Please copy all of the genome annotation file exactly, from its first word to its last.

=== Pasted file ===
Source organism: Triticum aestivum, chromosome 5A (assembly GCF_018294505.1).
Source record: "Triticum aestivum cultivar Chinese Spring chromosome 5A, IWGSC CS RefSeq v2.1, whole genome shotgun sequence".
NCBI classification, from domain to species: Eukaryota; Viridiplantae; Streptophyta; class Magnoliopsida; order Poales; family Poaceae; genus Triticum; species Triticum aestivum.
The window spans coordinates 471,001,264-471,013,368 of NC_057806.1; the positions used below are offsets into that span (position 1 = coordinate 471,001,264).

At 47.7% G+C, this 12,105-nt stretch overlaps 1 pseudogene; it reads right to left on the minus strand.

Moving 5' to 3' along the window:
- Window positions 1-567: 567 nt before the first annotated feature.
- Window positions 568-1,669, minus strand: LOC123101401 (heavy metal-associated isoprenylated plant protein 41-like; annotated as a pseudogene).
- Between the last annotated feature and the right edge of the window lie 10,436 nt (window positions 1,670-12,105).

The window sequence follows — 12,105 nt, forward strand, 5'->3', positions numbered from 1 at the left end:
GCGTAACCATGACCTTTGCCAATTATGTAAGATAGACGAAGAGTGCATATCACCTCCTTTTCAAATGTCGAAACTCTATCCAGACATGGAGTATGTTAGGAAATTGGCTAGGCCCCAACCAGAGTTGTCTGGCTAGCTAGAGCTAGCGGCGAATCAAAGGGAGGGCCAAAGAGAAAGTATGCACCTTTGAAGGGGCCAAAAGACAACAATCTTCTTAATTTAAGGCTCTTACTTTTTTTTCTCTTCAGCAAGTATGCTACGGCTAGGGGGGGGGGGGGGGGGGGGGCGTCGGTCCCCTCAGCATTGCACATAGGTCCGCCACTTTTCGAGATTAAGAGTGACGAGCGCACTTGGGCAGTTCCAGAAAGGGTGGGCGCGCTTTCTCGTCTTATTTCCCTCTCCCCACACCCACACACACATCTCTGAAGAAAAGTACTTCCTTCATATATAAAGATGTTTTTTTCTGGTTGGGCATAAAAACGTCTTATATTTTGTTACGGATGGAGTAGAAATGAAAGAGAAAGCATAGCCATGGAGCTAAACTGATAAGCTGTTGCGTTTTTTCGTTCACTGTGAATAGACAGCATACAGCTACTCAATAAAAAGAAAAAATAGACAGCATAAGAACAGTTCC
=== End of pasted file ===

Source organism: Triticum aestivum, chromosome 5A (assembly GCF_018294505.1).
Source record: "Triticum aestivum cultivar Chinese Spring chromosome 5A, IWGSC CS RefSeq v2.1, whole genome shotgun sequence".
NCBI classification, from domain to species: Eukaryota; Viridiplantae; Streptophyta; class Magnoliopsida; order Poales; family Poaceae; genus Triticum; species Triticum aestivum.
The window spans coordinates 471,001,264-471,013,368 of NC_057806.1; the positions used below are offsets into that span (position 1 = coordinate 471,001,264).

At 47.7% G+C, this 12,105-nt stretch overlaps 1 pseudogene; it reads right to left on the minus strand.

Moving 5' to 3' along the window:
- Window positions 1-567: 567 nt before the first annotated feature.
- Window positions 568-1,669, minus strand: LOC123101401 (heavy metal-associated isoprenylated plant protein 41-like; annotated as a pseudogene).
- Between the last annotated feature and the right edge of the window lie 10,436 nt (window positions 1,670-12,105).

The window sequence follows — 12,105 nt, forward strand, 5'->3', positions numbered from 1 at the left end:
GCGTAACCATGACCTTTGCCAATTATGTAAGATAGACGAAGAGTGCATATCACCTCCTTTTCAAATGTCGAAACTCTATCCAGACATGGAGTATGTTAGGAAATTGGCTAGGCCCCAACCAGAGTTGTCTGGCTAGCTAGAGCTAGCGGCGAATCAAAGGGAGGGCCAAAGAGAAAGTATGCACCTTTGAAGGGGCCAAAAGACAACAATCTTCTTAATTTAAGGCTCTTACTTTTTTTTCTCTTCAGCAAGTATGCTACGGCTAGGGGGGGGGGGGGGGGGGGGGCGTCGGTCCCCTCAGCATTGCACATAGGTCCGCCACTTTTCGAGATTAAGAGTGACGAGCGCACTTGGGCAGTTCCAGAAAGGGTGGGCGCGCTTTCTCGTCTTATTTCCCTCTCCCCACACCCACACACACATCTCTGAAGAAAAGTACTTCCTTCATATATAAAGATGTTTTTTTCTGGTTGGGCATAAAAACGTCTTATATTTTGTTACGGATGGAGTAGAAATGAAAGAGAAAGCATAGCCATGGAGCTAAACTGATAAGCTGTTGCGTTTTTTCGTTCACTGTGAATAGACAGCATACAGCTACTCAATAAAAAGAAAAAATAGACAGCATAAGAACAGTTCC